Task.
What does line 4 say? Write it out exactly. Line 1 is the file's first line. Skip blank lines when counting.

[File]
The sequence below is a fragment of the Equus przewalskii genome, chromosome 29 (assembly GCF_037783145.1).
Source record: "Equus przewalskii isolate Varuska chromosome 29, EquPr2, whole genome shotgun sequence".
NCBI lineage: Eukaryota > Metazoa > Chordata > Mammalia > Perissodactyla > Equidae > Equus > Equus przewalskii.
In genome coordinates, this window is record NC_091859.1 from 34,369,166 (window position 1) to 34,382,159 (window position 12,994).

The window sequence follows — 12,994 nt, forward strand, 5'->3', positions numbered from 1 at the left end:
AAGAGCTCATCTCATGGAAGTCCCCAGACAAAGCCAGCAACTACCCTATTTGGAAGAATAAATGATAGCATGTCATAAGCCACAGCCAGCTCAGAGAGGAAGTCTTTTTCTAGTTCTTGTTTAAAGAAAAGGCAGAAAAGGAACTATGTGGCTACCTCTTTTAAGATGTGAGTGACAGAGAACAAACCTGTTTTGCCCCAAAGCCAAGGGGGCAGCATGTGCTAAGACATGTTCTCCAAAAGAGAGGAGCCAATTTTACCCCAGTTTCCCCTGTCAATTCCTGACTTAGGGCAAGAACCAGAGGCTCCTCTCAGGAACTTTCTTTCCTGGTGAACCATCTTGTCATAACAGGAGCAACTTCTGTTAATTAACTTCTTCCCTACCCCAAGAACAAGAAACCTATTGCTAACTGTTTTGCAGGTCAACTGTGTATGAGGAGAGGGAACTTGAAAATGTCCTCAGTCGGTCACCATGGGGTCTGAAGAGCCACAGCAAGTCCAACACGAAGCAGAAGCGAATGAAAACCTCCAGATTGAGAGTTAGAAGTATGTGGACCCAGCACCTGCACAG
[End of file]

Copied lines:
In genome coordinates, this window is record NC_091859.1 from 34,369,166 (window position 1) to 34,382,159 (window position 12,994).